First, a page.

the next couple weeks, I entered their pen a few times a day and
went about my business with little regard for what they were
doing. I made it a point to walk near them, but I showed no
immediate interest in them. I would not just wander in the pen
aimlessly and walk about. I would assign myself a specific task
to accomplish before entering the pen; then, I would step inside
and go about doing it. When my task was complete, I would leave
the enclosure. Tasks can be as simple as going into the pen to
refresh their hay, top off food dishes, or change out a water
source. You can also enter with the mindset that you will check
the sturdiness of every third fence post -- an imaginary task, but
any task will work, even if it’s just a sham.
The attitude you want to exude when
entering the pen is one that is confident and determined. I say
the pen as opposed to their pen because you want to think of all
enclosures as belonging to you -- that’s part of this mindset. Be
careful not to be reckless or confrontational; avoid any fast or
jumpy movements. Stay in control, do not panic, and remain
relaxed -- never paranoid. Remember, you want to be their
protector; think of yourself this way when you enter. If you
seem nervous or frightened to them, they will not put their
trust in you. You must be the bravest in the flock in order for
them to relinquish their power to you and respect you.
Avoid looking at your geese when you are in
the pen; pretend instead that they are not even there (do keep
the alpha’s whereabouts subtly in mind though). Avoid focusing
on any subordinate geese who have nothing to prove. This can
actually draw a negative reaction from a protective alpha goose.
If you hear a goose coming toward you while
you are in the pen, turn quickly and confidently, raise your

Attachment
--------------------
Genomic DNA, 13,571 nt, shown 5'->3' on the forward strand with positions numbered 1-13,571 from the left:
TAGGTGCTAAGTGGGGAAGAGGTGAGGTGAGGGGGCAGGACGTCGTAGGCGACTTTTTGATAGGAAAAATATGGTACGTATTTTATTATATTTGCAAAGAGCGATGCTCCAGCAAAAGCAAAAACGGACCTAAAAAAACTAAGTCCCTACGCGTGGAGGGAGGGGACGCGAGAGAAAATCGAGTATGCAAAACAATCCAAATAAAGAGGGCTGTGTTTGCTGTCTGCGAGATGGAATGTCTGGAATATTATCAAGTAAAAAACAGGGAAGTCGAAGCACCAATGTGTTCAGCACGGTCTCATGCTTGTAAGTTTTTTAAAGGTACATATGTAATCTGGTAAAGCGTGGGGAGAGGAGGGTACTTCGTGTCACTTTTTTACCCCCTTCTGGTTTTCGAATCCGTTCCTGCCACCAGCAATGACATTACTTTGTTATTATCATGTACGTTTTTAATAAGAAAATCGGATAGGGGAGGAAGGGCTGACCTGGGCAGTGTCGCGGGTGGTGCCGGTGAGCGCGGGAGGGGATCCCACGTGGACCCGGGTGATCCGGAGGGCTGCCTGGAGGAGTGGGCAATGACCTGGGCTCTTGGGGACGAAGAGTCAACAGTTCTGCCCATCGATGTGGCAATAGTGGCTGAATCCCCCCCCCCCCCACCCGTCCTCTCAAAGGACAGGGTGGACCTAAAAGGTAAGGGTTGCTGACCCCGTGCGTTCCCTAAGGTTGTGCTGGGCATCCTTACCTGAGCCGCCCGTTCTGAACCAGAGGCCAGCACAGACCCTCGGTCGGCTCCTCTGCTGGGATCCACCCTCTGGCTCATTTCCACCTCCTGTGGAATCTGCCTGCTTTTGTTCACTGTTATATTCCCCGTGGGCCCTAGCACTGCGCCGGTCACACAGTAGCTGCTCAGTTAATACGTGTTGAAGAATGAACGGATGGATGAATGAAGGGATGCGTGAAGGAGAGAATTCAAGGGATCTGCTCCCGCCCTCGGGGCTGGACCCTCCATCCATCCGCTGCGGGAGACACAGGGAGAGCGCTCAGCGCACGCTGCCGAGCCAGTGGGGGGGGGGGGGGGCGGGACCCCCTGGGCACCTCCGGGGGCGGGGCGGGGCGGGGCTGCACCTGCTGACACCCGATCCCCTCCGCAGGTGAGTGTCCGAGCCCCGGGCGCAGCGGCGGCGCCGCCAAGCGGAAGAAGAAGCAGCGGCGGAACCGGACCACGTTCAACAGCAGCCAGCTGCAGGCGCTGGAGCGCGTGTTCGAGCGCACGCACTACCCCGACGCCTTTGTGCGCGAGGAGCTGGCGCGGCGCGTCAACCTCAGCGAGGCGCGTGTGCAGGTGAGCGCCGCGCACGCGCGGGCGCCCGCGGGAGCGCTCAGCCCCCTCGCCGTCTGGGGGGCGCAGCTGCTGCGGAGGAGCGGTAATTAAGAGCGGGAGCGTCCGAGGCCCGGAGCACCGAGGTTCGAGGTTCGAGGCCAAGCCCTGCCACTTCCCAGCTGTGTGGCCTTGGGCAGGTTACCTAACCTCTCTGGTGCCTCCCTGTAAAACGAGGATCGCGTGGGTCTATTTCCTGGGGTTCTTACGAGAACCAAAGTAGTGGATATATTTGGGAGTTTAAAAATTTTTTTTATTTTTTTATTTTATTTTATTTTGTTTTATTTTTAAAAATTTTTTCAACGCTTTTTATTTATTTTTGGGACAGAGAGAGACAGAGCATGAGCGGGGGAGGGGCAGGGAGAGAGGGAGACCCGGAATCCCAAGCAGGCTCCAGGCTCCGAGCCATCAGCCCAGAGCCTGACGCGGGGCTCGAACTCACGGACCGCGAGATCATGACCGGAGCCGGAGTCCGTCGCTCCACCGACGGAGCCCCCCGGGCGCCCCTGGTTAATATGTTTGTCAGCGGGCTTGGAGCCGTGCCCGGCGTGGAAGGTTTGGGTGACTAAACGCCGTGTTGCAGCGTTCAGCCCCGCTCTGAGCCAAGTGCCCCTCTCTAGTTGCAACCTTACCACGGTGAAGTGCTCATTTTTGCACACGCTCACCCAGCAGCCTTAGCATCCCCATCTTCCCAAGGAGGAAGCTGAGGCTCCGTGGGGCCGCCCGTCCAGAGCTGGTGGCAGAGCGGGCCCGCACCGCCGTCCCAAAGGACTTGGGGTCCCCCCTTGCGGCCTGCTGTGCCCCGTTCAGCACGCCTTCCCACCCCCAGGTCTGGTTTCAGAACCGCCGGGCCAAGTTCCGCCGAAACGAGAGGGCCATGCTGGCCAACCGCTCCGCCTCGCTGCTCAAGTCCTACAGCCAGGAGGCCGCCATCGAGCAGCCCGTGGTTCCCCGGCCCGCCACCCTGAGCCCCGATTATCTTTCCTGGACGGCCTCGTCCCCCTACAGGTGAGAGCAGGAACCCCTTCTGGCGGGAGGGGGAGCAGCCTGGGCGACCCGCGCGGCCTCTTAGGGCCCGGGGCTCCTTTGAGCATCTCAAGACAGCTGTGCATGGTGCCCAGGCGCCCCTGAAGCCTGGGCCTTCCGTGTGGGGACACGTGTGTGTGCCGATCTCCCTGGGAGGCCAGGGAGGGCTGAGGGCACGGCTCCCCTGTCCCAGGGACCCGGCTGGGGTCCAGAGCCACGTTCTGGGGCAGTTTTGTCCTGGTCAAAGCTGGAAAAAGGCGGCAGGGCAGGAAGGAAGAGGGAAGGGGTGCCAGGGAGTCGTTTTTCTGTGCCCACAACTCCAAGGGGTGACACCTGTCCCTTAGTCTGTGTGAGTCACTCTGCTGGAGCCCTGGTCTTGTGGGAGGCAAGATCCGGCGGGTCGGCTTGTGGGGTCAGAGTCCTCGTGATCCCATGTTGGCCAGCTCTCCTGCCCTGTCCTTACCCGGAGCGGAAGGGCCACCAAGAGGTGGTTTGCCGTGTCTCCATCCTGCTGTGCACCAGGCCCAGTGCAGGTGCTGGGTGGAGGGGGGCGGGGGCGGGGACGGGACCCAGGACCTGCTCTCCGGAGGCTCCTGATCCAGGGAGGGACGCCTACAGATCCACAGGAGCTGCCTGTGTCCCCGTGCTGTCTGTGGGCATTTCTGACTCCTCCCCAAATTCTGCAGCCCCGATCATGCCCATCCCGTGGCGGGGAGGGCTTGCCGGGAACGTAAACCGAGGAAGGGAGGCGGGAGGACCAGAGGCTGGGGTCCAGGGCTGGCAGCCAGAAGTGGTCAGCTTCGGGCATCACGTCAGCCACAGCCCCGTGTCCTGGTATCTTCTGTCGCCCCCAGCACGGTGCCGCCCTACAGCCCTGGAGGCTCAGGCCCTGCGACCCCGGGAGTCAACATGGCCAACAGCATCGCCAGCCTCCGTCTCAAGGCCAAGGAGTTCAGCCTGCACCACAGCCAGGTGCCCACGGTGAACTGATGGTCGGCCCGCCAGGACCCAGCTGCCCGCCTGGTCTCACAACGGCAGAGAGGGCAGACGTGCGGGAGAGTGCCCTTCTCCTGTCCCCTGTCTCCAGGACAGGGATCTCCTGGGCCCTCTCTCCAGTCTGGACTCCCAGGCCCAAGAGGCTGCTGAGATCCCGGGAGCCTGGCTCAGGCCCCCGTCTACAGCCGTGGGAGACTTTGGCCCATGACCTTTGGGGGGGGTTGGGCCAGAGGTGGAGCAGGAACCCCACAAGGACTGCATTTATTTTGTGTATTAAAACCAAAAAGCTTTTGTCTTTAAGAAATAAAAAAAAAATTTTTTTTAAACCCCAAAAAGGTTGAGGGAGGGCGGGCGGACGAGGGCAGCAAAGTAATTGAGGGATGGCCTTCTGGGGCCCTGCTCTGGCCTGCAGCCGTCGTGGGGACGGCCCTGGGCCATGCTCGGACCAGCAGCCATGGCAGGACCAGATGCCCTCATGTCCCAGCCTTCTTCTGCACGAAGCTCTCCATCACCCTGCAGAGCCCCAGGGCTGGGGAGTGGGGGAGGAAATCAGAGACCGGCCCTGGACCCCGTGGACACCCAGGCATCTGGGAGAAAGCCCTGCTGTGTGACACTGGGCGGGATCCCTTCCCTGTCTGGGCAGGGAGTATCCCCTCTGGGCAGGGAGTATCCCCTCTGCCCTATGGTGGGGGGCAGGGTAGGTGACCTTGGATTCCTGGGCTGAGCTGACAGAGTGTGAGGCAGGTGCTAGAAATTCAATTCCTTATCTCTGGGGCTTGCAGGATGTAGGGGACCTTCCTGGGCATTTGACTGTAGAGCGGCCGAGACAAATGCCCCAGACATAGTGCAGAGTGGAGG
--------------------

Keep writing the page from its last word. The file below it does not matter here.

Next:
arms out from your sides to make yourself bigger and hiss while
making eye contact. He should stop. If he does not back away
from you, then you will want to take a small step forward -- with a
small, but reaffirming stomp to the ground as your foot comes
down. A good trick is to wear an unzipped coat when you are
entering the pen. If your goose decides to challenge you, just
grab the bottom zipper corners of your coat in each of your
hands. When you lift your arms out to your sides your goose will
take your makeshift wings very seriously and will often back
down from his attack.
not to take things too far. You want to establish yourself as a
trustworthy leader, not as a tyrant. You want their respect, not
their fear. As soon as the goose relinquishes their challenge
and moves away from you, you have done enough. There is no need
to chase the goose off. Stand still for a moment while he backs
off and then slowly go about your business again. If he comes at
you again, just repeat the same tactics.
Once you have displaced the alpha goose and
assumed the role for yourself, it will be time for you to become
friends with your geese. The attitude you exude during your
visits should slowly shift as your goal shifts. To prepare them
for your first visits, find a chair that will keep you at an
advantage when you are sitting in it (not too low to the ground
at first). Bring the chair out to their pen and leave it there.
Don’t sit in it; just leave it there empty to give them time to
get used to the new object. After a couple days, go ahead and
relax in it. Bring them a few healthy snacks and visit with
them. Chan seems to enjoy it when we mimic his little musical
honks. Do those things which put your geese at ease and you will
be on your way to a great relationship.